5. On 10 June, the esteemed Proceedings of the Royal Society published a mathematical model of the effect of mouth guards, which takes into account the properties of both the shield and the wearers (the risk of wearing the mouth guard, wearing it incorrectly, etc.). It was found that if mouth guards are also worn by people without symptoms, the spread of infection is significantly reduced, and that this can contribute to the epidemic being extinguished, even without shutting down communities

6. On june 1 a meta analysis was published in The Lancet covering 44 studies of the incidence of the disease in groups that wore and did not wear face masks. Although the association was not considered statistically significant, the authors' conclusion from this review was that the use of face masks "may result in a sharp reduction in the risk of infection", especially when using more advanced face masks. But, they write, even "face masks in general lead to a large reduction in the risk of infection".

7. Another meta-analysis was published on the 26th of June by the British Royal Society and The British Academy. Their conclusions include: Cloth face coverings are effective in reducing source virus transmission, i.e., outward protection of others, when they are of optimal material and construction (high grade cotton, hybrid and multilayer) and fitted correctly and for source protection of the wearer”. It also points out the importance of the authorities giving clear and unambiguous advice: “Consistent and effective public messaging is vital to public adherence of wearing face masks and coverings. Conflicting policy advice generates confusion and lack of compliance.”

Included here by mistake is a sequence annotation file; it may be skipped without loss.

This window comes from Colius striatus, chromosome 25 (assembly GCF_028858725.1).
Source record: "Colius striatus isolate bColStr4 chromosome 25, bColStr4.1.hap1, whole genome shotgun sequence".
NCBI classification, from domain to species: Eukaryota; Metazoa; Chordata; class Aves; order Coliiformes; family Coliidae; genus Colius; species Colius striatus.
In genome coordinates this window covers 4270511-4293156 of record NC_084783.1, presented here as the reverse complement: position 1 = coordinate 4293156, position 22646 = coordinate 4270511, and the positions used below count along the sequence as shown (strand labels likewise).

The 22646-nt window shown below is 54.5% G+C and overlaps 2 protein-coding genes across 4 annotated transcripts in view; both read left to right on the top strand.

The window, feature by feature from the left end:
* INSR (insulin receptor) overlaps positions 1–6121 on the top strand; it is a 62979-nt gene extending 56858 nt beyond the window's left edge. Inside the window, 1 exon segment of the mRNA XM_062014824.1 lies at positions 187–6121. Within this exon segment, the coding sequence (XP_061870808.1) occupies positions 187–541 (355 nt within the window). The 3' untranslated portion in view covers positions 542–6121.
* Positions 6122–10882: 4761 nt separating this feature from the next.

8. Meta-analyzes of studies on other viruses and the effect of oral protection have given varying results: A meta-analysis of the effect in influenza found some support for general use of oral protection, but if the oral protection was used without other infection control measures, the finding was not statistically significant.

9. Another meta-analysis, which assessed the effect of mouth protection during the 2003 SARS epidemic (also caused by a coronavirus), found a clear protective effect of mouth protection

10. One of the studies where one has directly looked at the filtering effect of mouth guards is from this year. A coronavirus was studied, but not the one that causes covid-19. In the air in front of those infected who did not wear mouth guards, both airborne and drip-borne viruses were found. When patients wore simple mouth guards, no virus was found in front of a single patient. 

11. This study looked specifically at the filtering effect of fabric masks of different types. It was found that fabric in several layers significantly increased the mask's filtering effect on particles the size of the virus. One writes, among other things: ”We find that cotton, natural silk, and chiffon can provide good protection, typically above 50% in the entire 10 nm to 6.0 μm range, provided they have a tight weave.”